Courtesy of the Arkansas History Commission
Born in Camden in 1863, Hays farmed, clerked in a store, and taught school before obtaining a law degree from Washington and Lee University in 1894. He married Ida Virginia Yarborough the following year. The couple had two sons. From 1900 to 1905 Hays served as probate and county judge from Ouachita County. Elected judge of the Thirteenth Judicial District in 1903 he was reelected four years later.
In the final year of his second term Hays won a special election called in 1913 to elect a governor to replace Joe T. Robinson whom the legislature had elected to the U.S. Senate. Hays's opponents for the Democratic nomination in 1913 were Charles Hillman Brough, a professor of history and political science at the University of Arkansas and former congressman Stephen Brundidge. Despite such formidable opposition, Hays had the support of the remnants of Jeff Davis's political machine and the St. Francis Levee District Board, which dominated politics in the delta. At election time the race appeared neck and neck. Then, the Phillips County Election Commission, which delayed reporting until all the other county reports were in, came in with just enough margin to put Hays over the top. This turn of events was all the more surprising because Brundridge was widely expected to carry Phillips County and Hays had not even bothered to campaign there.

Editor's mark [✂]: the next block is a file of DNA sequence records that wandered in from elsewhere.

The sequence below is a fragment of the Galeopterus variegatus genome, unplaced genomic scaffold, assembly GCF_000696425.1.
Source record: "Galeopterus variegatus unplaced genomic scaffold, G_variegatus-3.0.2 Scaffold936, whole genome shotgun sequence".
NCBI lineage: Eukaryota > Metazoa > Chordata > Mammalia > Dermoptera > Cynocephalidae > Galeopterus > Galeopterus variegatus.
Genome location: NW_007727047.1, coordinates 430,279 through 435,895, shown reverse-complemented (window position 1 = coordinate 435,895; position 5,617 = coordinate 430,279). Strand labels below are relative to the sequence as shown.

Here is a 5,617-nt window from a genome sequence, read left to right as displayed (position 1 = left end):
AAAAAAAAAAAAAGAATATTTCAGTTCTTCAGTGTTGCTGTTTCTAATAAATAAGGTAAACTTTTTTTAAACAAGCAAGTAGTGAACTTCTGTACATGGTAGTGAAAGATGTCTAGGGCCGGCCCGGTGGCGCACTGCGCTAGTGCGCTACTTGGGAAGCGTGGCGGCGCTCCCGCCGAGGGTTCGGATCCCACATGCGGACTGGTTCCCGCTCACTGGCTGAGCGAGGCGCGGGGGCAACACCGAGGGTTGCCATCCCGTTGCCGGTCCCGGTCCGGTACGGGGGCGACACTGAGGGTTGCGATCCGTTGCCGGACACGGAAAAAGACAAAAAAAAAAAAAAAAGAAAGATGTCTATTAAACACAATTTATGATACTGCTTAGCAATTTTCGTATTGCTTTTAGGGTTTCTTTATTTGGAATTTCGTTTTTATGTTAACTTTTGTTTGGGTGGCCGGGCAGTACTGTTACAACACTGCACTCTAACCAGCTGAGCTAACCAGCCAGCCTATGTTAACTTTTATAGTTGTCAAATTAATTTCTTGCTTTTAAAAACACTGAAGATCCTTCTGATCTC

Hays seems to have spent much of his first term trying to build the necessary political machine to assure reelection. Though the legislature continued to enact progressive measures, these were largely in spite of the governor. The most progressive reform of Hays's tenure, for example, was an initiative banning child labor, but the governor instructed his attorney general not to enforce the measure for fear of creating hardships during the cotton harvest.
Hays easily won reelection in 1914, but made the mistake of backing Supreme Court Justice W.F. Kirby in his unsuccessful challenge of U.S. Sen. James Paul Clarke. When Kirby was counted out in the primary, it became apparent that Clarke and Robinson had seized control of the party machinery. Hays found himself on the outside looking in.
Hays further alienated supporters by what was perceived as attempting to play all sides against the middle. Prohibitionists accused him of attempting to "run with the 'drys' and drink with the 'wets'" that is to support prohibition with rhetoric while giving practical aid to the liquor interests.
In March 1915 the governor sent a veto to the House rejecting a measure which would have legalized betting on horse races at Hot Springs. This came as a surprise to the bill's supporters who had been present when Hays signed the measure at a special ceremony. When the bill was returned, it indeed bore Hays's signature, but the word "disapproved" had been added.
"I have never had such pressure brought to bear upon me in all my life to get me to do something that I did not feel was right," Hays offered by way of explanation. "I mediated, I hesitated...when the test came I had the manhood to do what I thought right."
When Hays left office in 1917 he established a private law practice in Little Rock, sometimes in partnership with his friend W.F. Kirby. He also found time to write an occasional article for Scribner's. Hays died of influenza on September 15, 1927.
Next: Charles Hillman Brough